It can also be described as a percentage by dividing the higher number by the lower one and multiplying by 100. The percentage scale, known as the Olbique Diagonal Difference Index (ODDI) is used in continental Europe and the number measurement is used in the UK and USA / North America.
For plagiocephaly there are five classifications:
We carry out a visual inspection of all our patients and use diagonal measurements to calculate the Cranial Vault Asymmetry (CVA) in order to determine the severity of plagiocephaly. This takes into account the difference between the diagonal head shape measurements to establish whether the head can be categorised as either mild, moderate or severe plagiocephaly.
Argenta has also classified a wide head shape, known as brachycephaly and it is not uncommon to see a combination of plagiocephaly and brachycephaly appearing at the same time.
Brachycephaly is described using three classification scales.
In an initial consultation and assessment of a baby’s head shape, three measurements are taken: circumference, width as a percentage of length from front to back, and diagonal difference. We then classify the severity on how much these measurements deviate from what is classed as the population norm.
As the normal standard deviation chart below demonstrates, treatment is recommended for the most severe five percent of infants, who fall within the moderate and severe ranges.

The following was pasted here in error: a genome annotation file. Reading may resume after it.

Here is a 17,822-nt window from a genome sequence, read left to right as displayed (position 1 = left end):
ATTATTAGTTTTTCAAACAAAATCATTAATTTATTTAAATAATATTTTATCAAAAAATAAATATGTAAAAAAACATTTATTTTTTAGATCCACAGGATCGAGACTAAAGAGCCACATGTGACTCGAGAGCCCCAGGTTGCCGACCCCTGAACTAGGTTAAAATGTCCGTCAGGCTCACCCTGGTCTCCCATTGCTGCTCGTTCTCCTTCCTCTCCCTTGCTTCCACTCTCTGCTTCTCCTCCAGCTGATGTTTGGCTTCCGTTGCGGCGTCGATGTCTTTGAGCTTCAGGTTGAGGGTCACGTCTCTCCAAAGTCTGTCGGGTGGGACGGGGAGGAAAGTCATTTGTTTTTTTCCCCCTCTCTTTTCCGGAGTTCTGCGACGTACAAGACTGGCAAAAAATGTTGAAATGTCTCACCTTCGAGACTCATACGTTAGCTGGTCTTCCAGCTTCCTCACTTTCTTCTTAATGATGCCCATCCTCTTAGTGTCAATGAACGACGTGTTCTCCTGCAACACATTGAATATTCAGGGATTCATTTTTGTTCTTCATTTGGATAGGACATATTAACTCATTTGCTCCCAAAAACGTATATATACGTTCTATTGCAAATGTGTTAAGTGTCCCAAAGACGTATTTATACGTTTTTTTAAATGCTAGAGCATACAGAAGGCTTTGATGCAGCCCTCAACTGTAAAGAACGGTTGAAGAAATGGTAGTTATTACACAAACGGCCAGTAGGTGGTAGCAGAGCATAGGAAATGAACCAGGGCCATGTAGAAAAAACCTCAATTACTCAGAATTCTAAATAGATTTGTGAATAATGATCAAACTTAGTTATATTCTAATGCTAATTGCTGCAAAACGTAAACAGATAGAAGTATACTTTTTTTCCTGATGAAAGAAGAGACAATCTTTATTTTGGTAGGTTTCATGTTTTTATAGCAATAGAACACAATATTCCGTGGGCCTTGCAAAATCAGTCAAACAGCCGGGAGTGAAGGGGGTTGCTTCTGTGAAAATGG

In a normal head shape (normocephaly), the width of the head is 78 to 83 percent of its length, and the diagonal asymmetry is no more than 6mm. If you were looking down on the head from above, the head appears as an egg or pear shape. This is the green image in the top left hand side of the diagram above.
An asymmetry of over 12mm is considered moderate, whilst a difference of over 18mm is regarded as a severe flat head. We often see asymmetries of over 25mm as well as head shapes than are wider than they are long, at significantly over 100%.
The relationship between diagonal asymmetry and width to length ratio varies, with some combinations considered more severe, and therefore more difficult to fully correct, than the milder head shapes.
To make it easy for parents to monitor the progress of their babies’ flat head syndrome, we have devised an app where you can simply upload a picture and check the head shape against outlines of real babies who have been treated.